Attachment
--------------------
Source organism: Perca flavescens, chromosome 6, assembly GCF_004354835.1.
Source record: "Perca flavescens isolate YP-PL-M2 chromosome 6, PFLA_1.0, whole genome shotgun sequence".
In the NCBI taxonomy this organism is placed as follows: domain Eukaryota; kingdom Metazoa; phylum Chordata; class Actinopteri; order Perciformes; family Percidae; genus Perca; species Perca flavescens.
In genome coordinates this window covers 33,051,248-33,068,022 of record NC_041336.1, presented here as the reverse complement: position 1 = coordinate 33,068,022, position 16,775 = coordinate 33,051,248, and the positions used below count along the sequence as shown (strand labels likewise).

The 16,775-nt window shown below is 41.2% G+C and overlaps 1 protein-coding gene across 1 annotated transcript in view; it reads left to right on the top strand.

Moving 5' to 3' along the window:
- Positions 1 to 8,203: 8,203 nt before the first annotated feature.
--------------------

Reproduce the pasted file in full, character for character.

Source organism: Perca flavescens, chromosome 6, assembly GCF_004354835.1.
Source record: "Perca flavescens isolate YP-PL-M2 chromosome 6, PFLA_1.0, whole genome shotgun sequence".
In the NCBI taxonomy this organism is placed as follows: domain Eukaryota; kingdom Metazoa; phylum Chordata; class Actinopteri; order Perciformes; family Percidae; genus Perca; species Perca flavescens.
In genome coordinates this window covers 33,051,248-33,068,022 of record NC_041336.1, presented here as the reverse complement: position 1 = coordinate 33,068,022, position 16,775 = coordinate 33,051,248, and the positions used below count along the sequence as shown (strand labels likewise).

The 16,775-nt window shown below is 41.2% G+C and overlaps 1 protein-coding gene across 1 annotated transcript in view; it reads left to right on the top strand.

Moving 5' to 3' along the window:
- Positions 1 to 8,203: 8,203 nt before the first annotated feature.